Just last week, the company behind the St. Roch Market and Auction House Market opened another new food hall in Miami. This Florida edition is also called St. Roch Market, though it has a more contemporary design than its New Orleans namesake.

Here's the line up for vendors at Auction House Market: 

Aloha Lei: This walk-up sushi bar has a tropical and not-so-traditional focus, inspired by the trips proprietors Tracey Davenport and Dave Kirtland made to Hawaii. Aloha Lei specializes in rolls and poke bowls, and adds some Louisiana influence with rolls made from redfish and spicy crawfish rolls or grilled shrimp and crab.

Alpha: Chris and Sandy Minias are from Egypt, and their menu at Alpha covers a range of Middle Eastern flavors, starting with the traditional and adding some modern touches. Look for baba ganoush and baklava, salads and also sandwiches combining gyros and fries in the same wrap.

Coast Roast: This micro coffee roaster got its start in Gulfport and Long Beach, Mississippi. Kevin Pedeaux expanded the brand to Louisiana with his own locations in the St. Roch Market and Ponchatoula. He swears by vintage coffee roasting machines, which he says are key to his beans' flavor. Pedeaux also hosts a well-caffeinated web talk show at his coffee stand, Coffee with Kevin, with guests ranging from local politicians to musicians.

Elysian Seafood: One of the original St. Roch Market vendors, Elysian Seafood opens its second seafood counter here as Brandon Blackwell and Jennifer Sherrod expand their concept. Look for chilled and hot seafood dishes (crab cakes, seafood gumbo) and a raw bar for a range of local oysters.

Empanola: The empanada is a staple around South America, and Empanola founders Patricio Garcia and Jimena Urrutia give them a dose of local flavor. Their savory baked pastries become handheld delivery systems for crawfish etouffee, gumbo and shrimp and cheese, to name a few. Empanola relocated to Auction House Market from St. Roch Market.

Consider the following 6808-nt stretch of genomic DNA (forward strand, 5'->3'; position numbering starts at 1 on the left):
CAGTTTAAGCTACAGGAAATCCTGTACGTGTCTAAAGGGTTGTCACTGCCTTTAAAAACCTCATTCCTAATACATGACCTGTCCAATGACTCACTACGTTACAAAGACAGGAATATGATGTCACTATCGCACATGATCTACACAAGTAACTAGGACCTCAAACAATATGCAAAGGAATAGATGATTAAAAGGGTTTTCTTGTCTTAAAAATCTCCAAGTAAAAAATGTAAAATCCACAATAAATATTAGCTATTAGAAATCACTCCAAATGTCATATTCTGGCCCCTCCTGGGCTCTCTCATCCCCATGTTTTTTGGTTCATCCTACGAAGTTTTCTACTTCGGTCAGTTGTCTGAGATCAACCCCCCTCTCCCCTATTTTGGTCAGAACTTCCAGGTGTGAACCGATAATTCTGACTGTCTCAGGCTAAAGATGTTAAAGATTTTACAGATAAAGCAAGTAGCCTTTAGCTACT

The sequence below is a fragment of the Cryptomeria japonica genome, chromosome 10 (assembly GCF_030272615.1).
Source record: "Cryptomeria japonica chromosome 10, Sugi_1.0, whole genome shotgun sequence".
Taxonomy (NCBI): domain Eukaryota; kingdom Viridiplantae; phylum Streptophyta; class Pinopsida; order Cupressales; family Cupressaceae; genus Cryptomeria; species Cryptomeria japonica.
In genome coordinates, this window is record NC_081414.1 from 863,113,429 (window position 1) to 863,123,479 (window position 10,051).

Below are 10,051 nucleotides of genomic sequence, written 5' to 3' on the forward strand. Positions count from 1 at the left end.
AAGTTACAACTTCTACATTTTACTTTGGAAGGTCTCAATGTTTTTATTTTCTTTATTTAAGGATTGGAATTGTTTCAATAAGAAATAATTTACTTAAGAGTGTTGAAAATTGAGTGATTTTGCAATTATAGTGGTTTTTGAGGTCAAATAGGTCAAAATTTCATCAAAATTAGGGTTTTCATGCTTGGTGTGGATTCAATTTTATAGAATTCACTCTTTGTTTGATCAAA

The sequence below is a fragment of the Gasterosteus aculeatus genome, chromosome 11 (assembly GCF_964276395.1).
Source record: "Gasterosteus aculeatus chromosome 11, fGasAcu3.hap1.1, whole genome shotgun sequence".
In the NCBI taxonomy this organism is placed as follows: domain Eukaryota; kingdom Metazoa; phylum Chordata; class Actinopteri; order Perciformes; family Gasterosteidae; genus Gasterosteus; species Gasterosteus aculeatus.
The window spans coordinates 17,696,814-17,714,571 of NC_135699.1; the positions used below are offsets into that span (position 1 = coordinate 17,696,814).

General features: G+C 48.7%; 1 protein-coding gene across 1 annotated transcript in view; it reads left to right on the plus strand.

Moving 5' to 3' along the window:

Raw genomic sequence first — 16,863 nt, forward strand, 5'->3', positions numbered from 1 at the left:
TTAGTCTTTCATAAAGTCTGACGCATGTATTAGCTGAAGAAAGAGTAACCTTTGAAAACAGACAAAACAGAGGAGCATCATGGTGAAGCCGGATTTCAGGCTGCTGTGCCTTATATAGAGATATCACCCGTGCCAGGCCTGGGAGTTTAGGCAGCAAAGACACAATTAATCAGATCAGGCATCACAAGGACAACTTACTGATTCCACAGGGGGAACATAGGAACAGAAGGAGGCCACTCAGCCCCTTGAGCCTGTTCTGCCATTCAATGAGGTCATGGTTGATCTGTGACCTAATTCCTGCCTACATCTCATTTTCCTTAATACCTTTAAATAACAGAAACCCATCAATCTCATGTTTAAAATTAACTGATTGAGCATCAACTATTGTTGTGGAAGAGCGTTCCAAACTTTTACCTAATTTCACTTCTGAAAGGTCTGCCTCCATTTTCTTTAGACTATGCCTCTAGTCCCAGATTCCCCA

HAPPYJAXX: This is a new concept for quick, health-conscious meals based around salads and toasts with various toppings. It was created by Patrick Kearney, who started his culinary career at Peristyle, the much-acclaimed restaurant his sister Anne Kearney’s once ran in the French Quarter. Its menu will also include “breakfast salads” and tea drinks.

Mac & Moon: Vegan baking is catching on in some areas, though it's hard to find in New Orleans. That's the niche for Mac & Moon. The "mac" is for macaroons (the French kind) and this stand also has rolled ice cream and other desserts.  

SOLA Deli: stand works like a countertop deli, with sandwiches and salads, prepared meals to go, small batch sauces and pantry staples. SOLA Deli, developed by Camdon Richardson, combines international and Louisiana flavors in this deli format.

Tava: Indian dosa resemble crepes, and they can cradle all kinds of flavors. At Tava, Manish Patel fills them with lamb and mango relish, shrimp with toasted coconut and a vegetarian version with chickpeas and chutney.

The Auction House Market’s bar is called the Mayhaw, just like the bar at the St. Roch Market. It serves cocktails, wine and beer, with a specialty in bottled cocktails. 

Auction House Market

801 Magazine St.

Sun.-Thu. 7 a.m.-10 p.m., Fri. and Sat. 7 a.m.-11 p.m. 

Follow Ian McNulty on Twitter, @IanMcNultyNOLA.